In the land of Prada, a clinical precision prevails; here, even the bathroom — a trippy 16-foot-high cube with walls and ceiling covered in salvaged vintage mirrors endlessly reflecting the Mod brown 1960s plumbing fixtures — is an opportunity for whimsy — NYT - T Magazine
For the 2016 Spring/Summer Prada Real Fantasies, AMO graphically reinterprets the Indefinite Hangar as a synthetic sunset fixed within a 3 dimensional blank space. The abstract hangar is populated with geometric objects and furniture. Characters move through a neutral scene between the undefined and distilled fragments of daily life. The horizon and scale constantly shifts, manipulating the frame and disrupting a linear sequence: an artificial landscape where fiction and collection collide. — OMA
Dutch architect Rem Koolhaas talks to SPIEGEL about the new Fondazione Prada museum he designed in Milan, the danger of turning cities into historical Disneylands and his desire to raze an entire neighborhood of Paris. [...]
Koolhaas: Before the 1980s, the decisions were made by cities. Since then power has shifted toward private investors. Nothing good has come of this for Holland. [...] I regret that cities no longer have money to even pursue a vision of their ongoing development. — spiegel.de
Filmmaker Wes Anderson has a knack for creating fictional spaces with attention paid to the last excruciating detail. His latest space is real, though, and even better, you can get a drink there. [...]
Three new buildings, which were part of a century-old distillery and transformed by renowned Dutch architect Rem Koolhaas, will now house art rather than alcohol. But for the thirsty there’s also a new bar, called Bar Luce, that Anderson designed himself. — qz.com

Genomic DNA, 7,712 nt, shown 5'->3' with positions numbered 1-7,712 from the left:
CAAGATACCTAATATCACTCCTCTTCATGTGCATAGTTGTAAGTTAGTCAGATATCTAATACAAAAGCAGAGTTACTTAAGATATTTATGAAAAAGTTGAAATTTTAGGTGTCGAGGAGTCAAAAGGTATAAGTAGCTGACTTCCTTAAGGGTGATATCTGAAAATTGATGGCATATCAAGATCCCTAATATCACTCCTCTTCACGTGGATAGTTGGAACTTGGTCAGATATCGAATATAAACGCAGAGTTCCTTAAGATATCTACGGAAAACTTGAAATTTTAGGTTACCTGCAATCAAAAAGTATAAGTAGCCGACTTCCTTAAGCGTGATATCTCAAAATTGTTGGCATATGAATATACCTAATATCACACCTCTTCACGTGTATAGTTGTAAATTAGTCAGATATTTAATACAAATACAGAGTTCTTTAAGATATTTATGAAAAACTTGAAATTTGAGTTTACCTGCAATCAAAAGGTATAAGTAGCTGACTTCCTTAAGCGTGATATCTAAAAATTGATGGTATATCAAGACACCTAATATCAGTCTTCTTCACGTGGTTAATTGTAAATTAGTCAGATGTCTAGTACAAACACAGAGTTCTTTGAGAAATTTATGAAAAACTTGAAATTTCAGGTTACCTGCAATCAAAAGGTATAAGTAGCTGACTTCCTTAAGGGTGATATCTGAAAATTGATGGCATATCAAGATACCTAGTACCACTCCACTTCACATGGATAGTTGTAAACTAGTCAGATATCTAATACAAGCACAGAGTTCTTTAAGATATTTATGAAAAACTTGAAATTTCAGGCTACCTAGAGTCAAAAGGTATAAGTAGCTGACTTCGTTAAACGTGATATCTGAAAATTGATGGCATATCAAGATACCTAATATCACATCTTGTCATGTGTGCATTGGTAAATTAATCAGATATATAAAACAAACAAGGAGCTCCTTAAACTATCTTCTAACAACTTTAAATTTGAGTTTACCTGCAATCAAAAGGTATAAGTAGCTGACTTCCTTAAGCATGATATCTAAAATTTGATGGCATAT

Some of the spaces are as Mr. Koolhaas found them; others have been reconfigured but look as though they haven’t been touched. The three new buildings are made of glass, white concrete and an aluminum — NYT
The conceptual storefront Prada Marfa, 2005, by Elmgreen & Dragset, has a new lease on life. The Texas Department of Transportation reached an agreement last week with the foundation Ballroom Marfa to preserve the sculpture after nearly one year of negotiations. The government threatened to shut down the work because it could be considered an illegal roadside advertisement under state law. [...] the foundation plans to lease the land underneath Prada Marfa and register it as an art museum. — theartnewspaper.com
Curated by architect and historian Joseph Abram, in collaboration with Rem Koolhaas’ OMA/AMO, the exhibition celebrates the work of Perret, in particular his extended use of reinforced concrete.
The exhibition analyzes, through more than 400 original documents such as sketches, pictures, scale models and personal letters, eight buildings conceived by Perret. These include the Théâtre des Champs-Elysées in Paris, along with the Hôtel de Ville and the Eglise Saint Joseph in Le Havre. — wwd.com
Nearly eight years after opening, Prada Marfa has been classified by the Texas Department of Transportation as an “illegal outdoor advertising sign” because it displays the Prada logo on land where that is prohibited. This could lead to forced removal of the installation, although the department has not yet decided what action it will take. — nytimes.com
The staging was called the Ideal House, and it was a fully furnished modern home, but one with an audience, a runway wrapped around it, and “windows” projected on the walls with scenes of the outside world. It was the latest in many intricate and avant-garde pairings between Prada and OMA...
The 12-piece furniture collection, designed by OMA for Knoll, will debut at the Salon Internazionale del Mobile in Milan in April. — blogs.artinfo.com
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